With patented TOPS (tip-over protective structure) and FOPS (falling object protective structure) designs, the Hitachi mini excavator is well suited for narrow urban operations.

Komatsu Mini Excavators

A Komatsu mini excavator usually comes with the KOMTRAX monitoring system—which tracks your GPS location, fuel consumption, digging hours, and much more.

Bobcat Mini Excavators

A Bobcat mini excavator with an X-frame provides enhanced performance in soft and loose soils. Their recessed motor is less likely to get damaged during operations.

Kobelco Mini Excavators

A Kobelco mini excavator is likely to have rubber-padded steel tracks—a unique best-of-both-worlds that allows for use on most surfaces.

Case Mini Excavators

The recent C-Series of Case mini excavators has a maximum bucket digging force of 9,550 pounds (4,332 kgs), yet is light enough to be towed with a pickup truck—with an exception of the two largest models.

John Deere Mini Excavators

A John Deere excavator often has a display by the fuel tank that will beep when you are close to fully refueling.

Yanmar Mini Excavators

As the innovator of the world’s first mini-excavator in 1971, even newer models of the Yanmar mini excavator are instantly considered a reliable classic.

JCB Mini Excavator

JCB mini excavators typically have adjustable wear pads on the tracks to extend the track’s life as well as provide a quieter ride.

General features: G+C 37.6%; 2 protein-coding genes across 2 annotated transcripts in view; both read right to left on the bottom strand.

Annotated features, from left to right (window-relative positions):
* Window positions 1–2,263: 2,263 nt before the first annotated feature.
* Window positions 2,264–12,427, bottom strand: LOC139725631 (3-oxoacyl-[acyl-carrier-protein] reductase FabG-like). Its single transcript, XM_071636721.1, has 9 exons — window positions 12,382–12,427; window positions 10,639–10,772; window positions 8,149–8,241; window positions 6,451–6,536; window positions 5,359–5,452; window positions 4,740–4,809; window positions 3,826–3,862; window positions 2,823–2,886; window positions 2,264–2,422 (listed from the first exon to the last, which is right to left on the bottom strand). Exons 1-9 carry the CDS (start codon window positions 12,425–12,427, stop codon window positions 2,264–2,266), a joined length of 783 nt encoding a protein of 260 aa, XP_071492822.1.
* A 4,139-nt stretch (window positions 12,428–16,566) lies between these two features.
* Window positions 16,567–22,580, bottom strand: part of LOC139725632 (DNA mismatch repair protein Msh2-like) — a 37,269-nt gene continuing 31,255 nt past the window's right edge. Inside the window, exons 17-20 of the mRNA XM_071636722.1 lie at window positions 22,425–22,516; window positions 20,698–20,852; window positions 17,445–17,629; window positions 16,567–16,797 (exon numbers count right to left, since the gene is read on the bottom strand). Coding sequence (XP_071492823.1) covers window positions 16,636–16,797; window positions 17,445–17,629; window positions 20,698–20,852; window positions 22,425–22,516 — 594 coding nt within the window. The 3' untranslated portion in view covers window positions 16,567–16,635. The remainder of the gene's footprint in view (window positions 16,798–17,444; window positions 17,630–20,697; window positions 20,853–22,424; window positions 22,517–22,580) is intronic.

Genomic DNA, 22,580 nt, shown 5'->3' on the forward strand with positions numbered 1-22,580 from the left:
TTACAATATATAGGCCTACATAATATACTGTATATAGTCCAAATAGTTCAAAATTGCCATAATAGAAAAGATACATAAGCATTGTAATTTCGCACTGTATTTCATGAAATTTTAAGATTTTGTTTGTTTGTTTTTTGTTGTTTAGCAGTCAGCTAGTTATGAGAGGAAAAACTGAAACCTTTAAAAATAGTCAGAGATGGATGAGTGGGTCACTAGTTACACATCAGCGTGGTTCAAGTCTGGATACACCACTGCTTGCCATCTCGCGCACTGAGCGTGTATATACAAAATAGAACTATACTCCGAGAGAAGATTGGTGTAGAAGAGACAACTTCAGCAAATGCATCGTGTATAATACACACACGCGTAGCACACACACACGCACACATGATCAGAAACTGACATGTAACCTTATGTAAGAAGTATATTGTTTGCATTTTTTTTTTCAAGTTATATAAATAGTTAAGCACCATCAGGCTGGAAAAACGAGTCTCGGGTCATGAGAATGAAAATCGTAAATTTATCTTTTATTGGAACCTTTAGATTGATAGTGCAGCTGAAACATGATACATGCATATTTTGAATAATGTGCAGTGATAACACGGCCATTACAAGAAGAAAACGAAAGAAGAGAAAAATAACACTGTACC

What are my mini excavator feature options?

mini excavators

There are many exceptional mini excavator models for sale on the market. Choosing one that will best serve your needs for many years to come likely depends on selecting the mini excavator options that you need the most. Let’s look at what’s available!

Cab Design

There are two different types of cab designs for mini excavators—open cab and closed cab.

  • Open cab mini excavators have an open driver compartment primarily consisting of little more than the seat, roll-over bar, and the main operating components. 

  • Closed cab mini excavators will likely cost more, but offer enhanced driver protection from debris as well as the elements—which is preferred for jobs undertaken in poor weather conditions. 

Boom Configurations

The boom on a mini excavator is the initial arm-like structure that extends from the machine and supports the rest of the machine’s arm. There are three main boom configuration styles. 

  • Fixed boom mini excavators require the operator to dig straight ahead—in the same direction of the pivot direction of the cab. This means the operator must reposition the body before digging at a different angle. 

  • An articulated boom can move alongside the main body of the mini excavator, allowing the operator to more easily dig in tighter conditions. 

  • A swing boom allows the operator to pivot the boom from side to side—allowing for enhanced visibility while digging in tight or sensitive areas.  

Tail Configurations

As the name denotes, the “tail” of a mini excavator consists of the rear overhanging components that rotate along with cab and carriage above the tracks or wheels. For crews working in tight spaces, tail configurations can impact the ability to move and work in tighter spaces. There are three different tail configurations for mini excavators.